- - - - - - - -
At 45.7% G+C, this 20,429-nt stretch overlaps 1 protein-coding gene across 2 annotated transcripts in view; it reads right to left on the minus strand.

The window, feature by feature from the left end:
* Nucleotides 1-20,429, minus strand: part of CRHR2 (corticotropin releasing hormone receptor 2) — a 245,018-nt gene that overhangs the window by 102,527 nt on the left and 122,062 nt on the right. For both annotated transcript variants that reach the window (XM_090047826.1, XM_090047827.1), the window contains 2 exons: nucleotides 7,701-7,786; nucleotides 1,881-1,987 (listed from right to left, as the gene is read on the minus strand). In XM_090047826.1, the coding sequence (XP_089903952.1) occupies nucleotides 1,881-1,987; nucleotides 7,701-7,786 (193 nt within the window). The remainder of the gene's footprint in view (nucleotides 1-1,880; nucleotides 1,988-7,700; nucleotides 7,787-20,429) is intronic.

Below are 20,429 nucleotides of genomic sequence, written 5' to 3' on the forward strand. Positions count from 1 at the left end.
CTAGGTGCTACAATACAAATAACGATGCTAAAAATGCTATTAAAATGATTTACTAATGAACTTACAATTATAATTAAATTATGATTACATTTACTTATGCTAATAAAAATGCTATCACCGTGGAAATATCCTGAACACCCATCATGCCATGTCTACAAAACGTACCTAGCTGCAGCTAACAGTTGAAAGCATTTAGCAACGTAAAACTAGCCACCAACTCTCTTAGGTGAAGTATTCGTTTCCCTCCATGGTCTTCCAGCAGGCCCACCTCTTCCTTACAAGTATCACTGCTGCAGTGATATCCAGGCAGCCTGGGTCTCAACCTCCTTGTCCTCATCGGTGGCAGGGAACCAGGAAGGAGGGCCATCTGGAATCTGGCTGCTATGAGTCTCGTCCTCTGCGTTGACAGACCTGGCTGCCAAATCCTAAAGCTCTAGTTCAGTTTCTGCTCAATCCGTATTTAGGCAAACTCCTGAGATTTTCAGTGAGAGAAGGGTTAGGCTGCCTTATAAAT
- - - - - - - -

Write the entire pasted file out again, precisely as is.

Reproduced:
At 45.7% G+C, this 20,429-nt stretch overlaps 1 protein-coding gene across 2 annotated transcripts in view; it reads right to left on the minus strand.

The window, feature by feature from the left end:
* Nucleotides 1-20,429, minus strand: part of CRHR2 (corticotropin releasing hormone receptor 2) — a 245,018-nt gene that overhangs the window by 102,527 nt on the left and 122,062 nt on the right. For both annotated transcript variants that reach the window (XM_090047826.1, XM_090047827.1), the window contains 2 exons: nucleotides 7,701-7,786; nucleotides 1,881-1,987 (listed from right to left, as the gene is read on the minus strand). In XM_090047826.1, the coding sequence (XP_089903952.1) occupies nucleotides 1,881-1,987; nucleotides 7,701-7,786 (193 nt within the window). The remainder of the gene's footprint in view (nucleotides 1-1,880; nucleotides 1,988-7,700; nucleotides 7,787-20,429) is intronic.

Below are 20,429 nucleotides of genomic sequence, written 5' to 3' on the forward strand. Positions count from 1 at the left end.
CTAGGTGCTACAATACAAATAACGATGCTAAAAATGCTATTAAAATGATTTACTAATGAACTTACAATTATAATTAAATTATGATTACATTTACTTATGCTAATAAAAATGCTATCACCGTGGAAATATCCTGAACACCCATCATGCCATGTCTACAAAACGTACCTAGCTGCAGCTAACAGTTGAAAGCATTTAGCAACGTAAAACTAGCCACCAACTCTCTTAGGTGAAGTATTCGTTTCCCTCCATGGTCTTCCAGCAGGCCCACCTCTTCCTTACAAGTATCACTGCTGCAGTGATATCCAGGCAGCCTGGGTCTCAACCTCCTTGTCCTCATCGGTGGCAGGGAACCAGGAAGGAGGGCCATCTGGAATCTGGCTGCTATGAGTCTCGTCCTCTGCGTTGACAGACCTGGCTGCCAAATCCTAAAGCTCTAGTTCAGTTTCTGCTCAATCCGTATTTAGGCAAACTCCTGAGATTTTCAGTGAGAGAAGGGTTAGGCTGCCTTATAAAT